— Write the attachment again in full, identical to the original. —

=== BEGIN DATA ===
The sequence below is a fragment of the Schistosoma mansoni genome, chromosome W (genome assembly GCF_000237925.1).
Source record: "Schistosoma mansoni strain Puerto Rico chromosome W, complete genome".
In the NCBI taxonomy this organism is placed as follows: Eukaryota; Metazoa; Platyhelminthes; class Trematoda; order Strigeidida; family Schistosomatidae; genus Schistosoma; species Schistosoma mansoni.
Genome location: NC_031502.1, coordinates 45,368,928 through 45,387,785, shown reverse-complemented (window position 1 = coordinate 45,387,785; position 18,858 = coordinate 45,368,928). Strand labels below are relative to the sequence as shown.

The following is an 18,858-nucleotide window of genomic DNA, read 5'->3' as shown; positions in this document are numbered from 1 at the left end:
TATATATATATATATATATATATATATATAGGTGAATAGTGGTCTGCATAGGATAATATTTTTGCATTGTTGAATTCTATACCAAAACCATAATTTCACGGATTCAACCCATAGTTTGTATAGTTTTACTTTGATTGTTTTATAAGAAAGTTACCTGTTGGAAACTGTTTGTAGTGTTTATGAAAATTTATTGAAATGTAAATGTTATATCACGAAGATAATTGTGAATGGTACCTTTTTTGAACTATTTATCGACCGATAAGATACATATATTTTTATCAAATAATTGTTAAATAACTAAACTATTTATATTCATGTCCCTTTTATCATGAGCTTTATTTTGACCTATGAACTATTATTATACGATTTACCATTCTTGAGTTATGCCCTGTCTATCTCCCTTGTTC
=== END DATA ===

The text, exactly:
The sequence below is a fragment of the Schistosoma mansoni genome, chromosome W (genome assembly GCF_000237925.1).
Source record: "Schistosoma mansoni strain Puerto Rico chromosome W, complete genome".
In the NCBI taxonomy this organism is placed as follows: Eukaryota; Metazoa; Platyhelminthes; class Trematoda; order Strigeidida; family Schistosomatidae; genus Schistosoma; species Schistosoma mansoni.
Genome location: NC_031502.1, coordinates 45,368,928 through 45,387,785, shown reverse-complemented (window position 1 = coordinate 45,387,785; position 18,858 = coordinate 45,368,928). Strand labels below are relative to the sequence as shown.

The following is an 18,858-nucleotide window of genomic DNA, read 5'->3' as shown; positions in this document are numbered from 1 at the left end:
TATATATATATATATATATATATATATATAGGTGAATAGTGGTCTGCATAGGATAATATTTTTGCATTGTTGAATTCTATACCAAAACCATAATTTCACGGATTCAACCCATAGTTTGTATAGTTTTACTTTGATTGTTTTATAAGAAAGTTACCTGTTGGAAACTGTTTGTAGTGTTTATGAAAATTTATTGAAATGTAAATGTTATATCACGAAGATAATTGTGAATGGTACCTTTTTTGAACTATTTATCGACCGATAAGATACATATATTTTTATCAAATAATTGTTAAATAACTAAACTATTTATATTCATGTCCCTTTTATCATGAGCTTTATTTTGACCTATGAACTATTATTATACGATTTACCATTCTTGAGTTATGCCCTGTCTATCTCCCTTGTTC